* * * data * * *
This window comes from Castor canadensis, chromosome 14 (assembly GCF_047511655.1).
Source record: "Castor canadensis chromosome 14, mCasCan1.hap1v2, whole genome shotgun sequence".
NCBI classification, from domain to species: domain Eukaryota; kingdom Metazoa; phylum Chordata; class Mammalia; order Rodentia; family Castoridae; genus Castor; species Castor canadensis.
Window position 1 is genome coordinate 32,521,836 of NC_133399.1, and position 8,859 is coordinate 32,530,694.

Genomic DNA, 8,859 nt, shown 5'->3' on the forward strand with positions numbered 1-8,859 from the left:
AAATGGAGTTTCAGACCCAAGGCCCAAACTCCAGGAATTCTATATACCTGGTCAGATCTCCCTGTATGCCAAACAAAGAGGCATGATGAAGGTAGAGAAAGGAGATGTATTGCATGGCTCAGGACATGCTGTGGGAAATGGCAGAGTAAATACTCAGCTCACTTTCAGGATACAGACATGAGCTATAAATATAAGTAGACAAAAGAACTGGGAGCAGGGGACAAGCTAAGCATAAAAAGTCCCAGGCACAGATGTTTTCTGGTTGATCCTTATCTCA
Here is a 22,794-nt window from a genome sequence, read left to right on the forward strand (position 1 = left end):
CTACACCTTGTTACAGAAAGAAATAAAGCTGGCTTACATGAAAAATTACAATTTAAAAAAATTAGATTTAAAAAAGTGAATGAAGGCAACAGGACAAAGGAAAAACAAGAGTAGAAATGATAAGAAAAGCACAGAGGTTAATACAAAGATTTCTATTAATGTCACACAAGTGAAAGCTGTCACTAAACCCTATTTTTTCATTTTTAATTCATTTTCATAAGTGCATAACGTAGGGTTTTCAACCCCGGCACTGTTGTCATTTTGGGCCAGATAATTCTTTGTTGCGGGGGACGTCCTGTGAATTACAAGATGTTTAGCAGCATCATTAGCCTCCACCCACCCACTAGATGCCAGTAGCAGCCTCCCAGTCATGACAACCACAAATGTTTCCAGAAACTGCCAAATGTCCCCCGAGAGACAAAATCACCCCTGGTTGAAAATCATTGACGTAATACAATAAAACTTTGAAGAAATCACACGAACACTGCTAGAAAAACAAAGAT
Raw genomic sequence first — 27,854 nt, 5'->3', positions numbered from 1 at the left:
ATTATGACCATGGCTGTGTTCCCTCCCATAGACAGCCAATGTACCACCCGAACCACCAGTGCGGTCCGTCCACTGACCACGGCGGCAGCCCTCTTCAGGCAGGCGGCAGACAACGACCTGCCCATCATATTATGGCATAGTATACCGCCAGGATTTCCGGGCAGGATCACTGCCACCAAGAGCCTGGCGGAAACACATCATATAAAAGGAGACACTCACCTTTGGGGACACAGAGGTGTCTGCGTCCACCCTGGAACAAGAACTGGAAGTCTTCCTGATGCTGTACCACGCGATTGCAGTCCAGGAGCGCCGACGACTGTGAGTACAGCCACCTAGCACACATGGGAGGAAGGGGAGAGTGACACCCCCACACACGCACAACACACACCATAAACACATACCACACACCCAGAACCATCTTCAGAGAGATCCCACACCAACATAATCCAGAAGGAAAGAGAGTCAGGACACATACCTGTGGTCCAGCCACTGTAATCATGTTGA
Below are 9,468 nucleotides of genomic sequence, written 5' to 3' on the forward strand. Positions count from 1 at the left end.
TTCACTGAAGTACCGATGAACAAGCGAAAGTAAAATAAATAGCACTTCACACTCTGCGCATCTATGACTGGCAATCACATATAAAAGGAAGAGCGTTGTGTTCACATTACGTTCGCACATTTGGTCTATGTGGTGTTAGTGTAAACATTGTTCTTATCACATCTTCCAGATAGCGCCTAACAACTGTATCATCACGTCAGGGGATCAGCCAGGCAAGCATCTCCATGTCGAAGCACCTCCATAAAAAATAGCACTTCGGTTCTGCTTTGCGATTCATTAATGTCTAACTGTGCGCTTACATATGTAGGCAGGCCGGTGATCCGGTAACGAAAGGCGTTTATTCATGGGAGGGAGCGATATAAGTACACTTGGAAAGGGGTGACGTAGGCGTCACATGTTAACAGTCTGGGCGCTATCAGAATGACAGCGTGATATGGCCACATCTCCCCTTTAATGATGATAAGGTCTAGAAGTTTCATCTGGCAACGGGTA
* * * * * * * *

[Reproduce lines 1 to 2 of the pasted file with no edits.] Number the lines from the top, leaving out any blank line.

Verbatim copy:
This window comes from Castor canadensis, chromosome 14 (assembly GCF_047511655.1).
Source record: "Castor canadensis chromosome 14, mCasCan1.hap1v2, whole genome shotgun sequence".